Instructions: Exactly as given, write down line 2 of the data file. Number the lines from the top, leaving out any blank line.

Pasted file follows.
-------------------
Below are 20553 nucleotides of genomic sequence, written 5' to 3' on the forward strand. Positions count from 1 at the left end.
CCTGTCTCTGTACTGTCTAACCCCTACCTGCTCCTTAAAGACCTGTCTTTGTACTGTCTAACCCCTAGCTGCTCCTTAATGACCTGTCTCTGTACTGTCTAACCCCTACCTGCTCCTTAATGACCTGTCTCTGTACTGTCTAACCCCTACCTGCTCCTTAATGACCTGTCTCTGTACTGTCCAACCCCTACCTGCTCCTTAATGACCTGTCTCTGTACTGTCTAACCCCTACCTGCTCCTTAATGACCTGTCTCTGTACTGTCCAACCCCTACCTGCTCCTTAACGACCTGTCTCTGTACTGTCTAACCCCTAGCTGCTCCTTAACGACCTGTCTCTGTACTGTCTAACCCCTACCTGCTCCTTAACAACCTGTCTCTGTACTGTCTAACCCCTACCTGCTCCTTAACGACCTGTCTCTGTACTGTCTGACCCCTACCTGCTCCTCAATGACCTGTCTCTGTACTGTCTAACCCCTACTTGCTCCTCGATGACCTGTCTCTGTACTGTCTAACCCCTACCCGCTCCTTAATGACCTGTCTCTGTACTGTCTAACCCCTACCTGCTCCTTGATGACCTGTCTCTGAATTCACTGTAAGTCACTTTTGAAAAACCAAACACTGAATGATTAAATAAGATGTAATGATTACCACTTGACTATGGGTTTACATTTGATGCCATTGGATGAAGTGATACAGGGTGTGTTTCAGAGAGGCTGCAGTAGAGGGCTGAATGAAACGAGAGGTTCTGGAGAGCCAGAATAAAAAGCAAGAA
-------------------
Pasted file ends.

CCTGTCTCTGTACTGTCTAACCCCTACCTGCTCCTTAAAGACCTGTCTTTGTACTGTCTAACCCCTAGCTGCTCCTTAATGACCTGTCTCTGTACTGTCTAACCCCTACCTGCTCCTTAATGACCTGTCTCTGTACTGTCTAACCCCTACCTGCTCCTTAATGACCTGTCTCTGTACTGTCCAACCCCTACCTGCTCCTTAATGACCTGTCTCTGTACTGTCTAACCCCTACCTGCTCCTTAATGACCTGTCTCTGTACTGTCCAACCCCTACCTGCTCCTTAACGACCTGTCTCTGTACTGTCTAACCCCTAGCTGCTCCTTAACGACCTGTCTCTGTACTGTCTAACCCCTACCTGCTCCTTAACAACCTGTCTCTGTACTGTCTAACCCCTACCTGCTCCTTAACGACCTGTCTCTGTACTGTCTGACCCCTACCTGCTCCTCAATGACCTGTCTCTGTACTGTCTAACCCCTACTTGCTCCTCGATGACCTGTCTCTGTACTGTCTAACCCCTACCCGCTCCTTAATGACCTGTCTCTGTACTGTCTAACCCCTACCTGCTCCTTGATGACCTGTCTCTGAATTCACTGTAAGTCACTTTTGAAAAACCAAACACTGAATGATTAAATAAGATGTAATGATTACCACTTGACTATGGGTTTACATTTGATGCCATTGGATGAAGTGATACAGGGTGTGTTTCAGAGAGGCTGCAGTAGAGGGCTGAATGAAACGAGAGGTTCTGGAGAGCCAGAATAAAAAGCAAGAA